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Apprentice Champion 

Why Valerie Bateman is so passionate about the apprentice programme in Swindon
Swindon has gone from the top to the bottom of the apprenticeships league – but there has never been a better time than right now to reverse the trend again.

That’s the message from Valerie Bateman, Administration Manager for Fast Forward, the Business Services Division of New College and probably the greatest champion of apprenticeships in the town.

After supporting more than 800 apprentices during her career, she has become passionate about the value of apprenticeships to employer and employee alike – and ultimately to the whole town.

“Amazingly, Swindon has the lowest number of apprenticeships in the whole of the country,” said Valerie, “despite all the different industries in town. It has to change.”

Valerie Bateman
Valerie Bateman:
"Apprenticeships are a win-win
for employers and employees"
Historically, Swindon once boasted more apprenticeships than comparable towns, especially in the Sixties and Seventies when there was an overlap between the still mighty railway industry, the growing car industry and thriving light electronics and engineering firms.

Why apprenticeships fell out of favour locally is unclear, but it’s certainly at least partly historic and due to old-style arrangements causing problems with staff retention, which is no longer an issue.

But Valerie now believes local firms are missing a trick.

“There seems to be a lack of understanding about the benefits that apprenticeships can bring,” she said. “They really do produce a win-win situation and work for firms of all sizes, from the very small to the very large. From the employer’s point of view there are massive savings to be made, but they often just don’t realise it.”

Apprenticeships, for example, provide benefits in unexpected areas such as recruitment.

“Firms don’t realise they can advertise for apprentices for free, and Fast Forward can even help them with the selection process. Whichever way you look at it, there are huge benefits on both sides and – now more than ever – apprenticeships are the way forward for so many businesses.”

That includes what Valerie calls “the softer skills”. Whereas many people think of traditional apprenticeships in such fields as plumbing and hairstyling, these days they can be made suitable for virtually any kind of skill or trade.

As if to underline that they practise everything they preach, New College took on two apprentices of their own last year to work in business administration – ironically to help the Business Services section encourage and provide support for more apprentices across town.

Both were so successful that they moved on to more senior posts that they were offered even before they completed their year-long apprenticeship.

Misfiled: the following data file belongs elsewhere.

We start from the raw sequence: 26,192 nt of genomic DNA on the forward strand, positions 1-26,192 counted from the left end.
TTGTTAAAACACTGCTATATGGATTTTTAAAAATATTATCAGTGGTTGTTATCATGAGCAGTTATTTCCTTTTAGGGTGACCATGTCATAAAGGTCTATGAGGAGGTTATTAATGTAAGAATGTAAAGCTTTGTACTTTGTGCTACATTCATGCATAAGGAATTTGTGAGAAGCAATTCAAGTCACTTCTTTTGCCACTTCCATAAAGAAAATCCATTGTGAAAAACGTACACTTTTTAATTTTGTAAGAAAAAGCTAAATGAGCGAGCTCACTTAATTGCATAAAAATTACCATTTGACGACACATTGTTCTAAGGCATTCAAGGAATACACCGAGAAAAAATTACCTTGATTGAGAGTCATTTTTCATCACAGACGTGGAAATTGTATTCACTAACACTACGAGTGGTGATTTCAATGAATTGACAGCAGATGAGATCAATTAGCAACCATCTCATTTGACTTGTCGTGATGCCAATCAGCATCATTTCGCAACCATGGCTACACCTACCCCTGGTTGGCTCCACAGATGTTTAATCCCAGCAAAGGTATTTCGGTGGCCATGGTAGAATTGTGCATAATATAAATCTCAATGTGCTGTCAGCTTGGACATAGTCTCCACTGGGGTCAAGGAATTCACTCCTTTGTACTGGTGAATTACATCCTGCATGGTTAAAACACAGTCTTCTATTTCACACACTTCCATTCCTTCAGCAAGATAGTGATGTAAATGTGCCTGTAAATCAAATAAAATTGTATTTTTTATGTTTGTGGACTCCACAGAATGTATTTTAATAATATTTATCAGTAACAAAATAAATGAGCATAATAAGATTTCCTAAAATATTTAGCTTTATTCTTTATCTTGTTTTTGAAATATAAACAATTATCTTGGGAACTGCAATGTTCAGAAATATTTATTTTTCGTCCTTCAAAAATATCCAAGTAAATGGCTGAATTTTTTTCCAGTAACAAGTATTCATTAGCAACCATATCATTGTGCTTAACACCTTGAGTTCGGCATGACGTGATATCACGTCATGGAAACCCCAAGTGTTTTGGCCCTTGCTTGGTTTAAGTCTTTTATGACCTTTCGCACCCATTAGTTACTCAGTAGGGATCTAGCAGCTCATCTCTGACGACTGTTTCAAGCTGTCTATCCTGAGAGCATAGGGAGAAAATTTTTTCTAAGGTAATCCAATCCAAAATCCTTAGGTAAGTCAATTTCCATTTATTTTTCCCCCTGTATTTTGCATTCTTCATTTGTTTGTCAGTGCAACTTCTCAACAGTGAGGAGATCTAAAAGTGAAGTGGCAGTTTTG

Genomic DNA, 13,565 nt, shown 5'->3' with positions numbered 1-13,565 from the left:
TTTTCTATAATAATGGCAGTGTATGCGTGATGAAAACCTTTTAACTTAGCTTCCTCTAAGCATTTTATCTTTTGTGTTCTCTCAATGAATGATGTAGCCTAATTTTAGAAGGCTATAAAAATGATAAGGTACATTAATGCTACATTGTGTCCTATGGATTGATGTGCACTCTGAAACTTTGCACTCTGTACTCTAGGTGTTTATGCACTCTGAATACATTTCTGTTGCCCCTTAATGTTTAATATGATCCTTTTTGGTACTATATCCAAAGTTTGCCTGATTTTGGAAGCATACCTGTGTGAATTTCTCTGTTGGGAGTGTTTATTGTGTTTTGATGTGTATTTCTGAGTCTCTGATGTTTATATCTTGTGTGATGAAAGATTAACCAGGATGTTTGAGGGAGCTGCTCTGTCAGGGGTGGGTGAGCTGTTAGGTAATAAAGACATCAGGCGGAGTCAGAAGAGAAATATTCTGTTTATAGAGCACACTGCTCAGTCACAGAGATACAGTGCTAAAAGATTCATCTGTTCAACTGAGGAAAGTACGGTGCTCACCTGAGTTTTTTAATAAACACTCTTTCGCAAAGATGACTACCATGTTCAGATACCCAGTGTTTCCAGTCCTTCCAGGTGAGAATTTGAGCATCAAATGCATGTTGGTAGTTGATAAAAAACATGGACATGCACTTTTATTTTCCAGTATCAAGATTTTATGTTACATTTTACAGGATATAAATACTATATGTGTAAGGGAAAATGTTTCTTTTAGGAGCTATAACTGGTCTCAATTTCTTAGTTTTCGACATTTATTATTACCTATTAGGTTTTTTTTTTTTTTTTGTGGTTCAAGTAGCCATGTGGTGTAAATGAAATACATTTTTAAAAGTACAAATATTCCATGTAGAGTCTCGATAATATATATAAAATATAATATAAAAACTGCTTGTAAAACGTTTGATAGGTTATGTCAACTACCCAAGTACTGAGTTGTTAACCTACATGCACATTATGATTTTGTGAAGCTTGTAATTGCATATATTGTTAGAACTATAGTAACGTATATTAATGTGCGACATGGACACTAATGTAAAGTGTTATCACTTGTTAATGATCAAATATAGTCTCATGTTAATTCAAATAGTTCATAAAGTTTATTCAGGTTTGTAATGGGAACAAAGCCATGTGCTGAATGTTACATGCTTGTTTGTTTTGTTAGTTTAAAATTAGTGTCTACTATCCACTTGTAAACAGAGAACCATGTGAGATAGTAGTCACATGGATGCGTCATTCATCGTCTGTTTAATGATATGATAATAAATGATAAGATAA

Two more - Frank Ratajczak and Leigh Foster – have been recruited this year to work alongside Valerie and her team.
Valerie Bateman with New College Apprentices
Choosing the apprenticeship route:
Valerie Batemen alongside New College apprentices Frank Ratajczak and Leigh Foster

“They have settled to the job well and they are a good example of how apprenticeships work,” said Valerie. “They are both capable of seeing out a university education but have chosen the apprenticeship route instead, in order to gain real experience.

“When we interviewed them they stood out as being keen and eager to learn, but also because they saw the apprenticeship as a springboard to greater things, further down the line.

“In my experience, young people going into apprenticeships really want to work and want to learn, and we are here to help firms help them release their potential.”

But does all this still hold water in the current economic climate?

Valerie is in no doubt, and actually believes there is more reason than ever to look at the apprenticeship option – whether you are an employer or a potential employee.

For a start, it’s more economical to employ an apprentice and nurture him or her in a way that is tailored to the company’s needs, rather than employ a graduate who will expect a graduates’ salary and be less inclined to play a junior role as a newcomer.

And with changing policies on further and higher education, all employers need to reassess.

“We are going to have the situation where there will be some very bright kids who can’t go to university because they can’t afford it,” explained Valerie. “So employers need to start looking at employing them earlier.

“I am certain that if they take a fresh look at what apprenticeships offer, lots of employers are going to find apprenticeships are the future.

“And that goes for Swindon at least as much as anywhere else.”
Want more info?
For information and advice about apprenticeships, contact Valerie Bateman, Administration Manager, Fast Forward, Business Services Division of New College, on 01793 611470 or email valerie.bateman@newcollege.ac.uk
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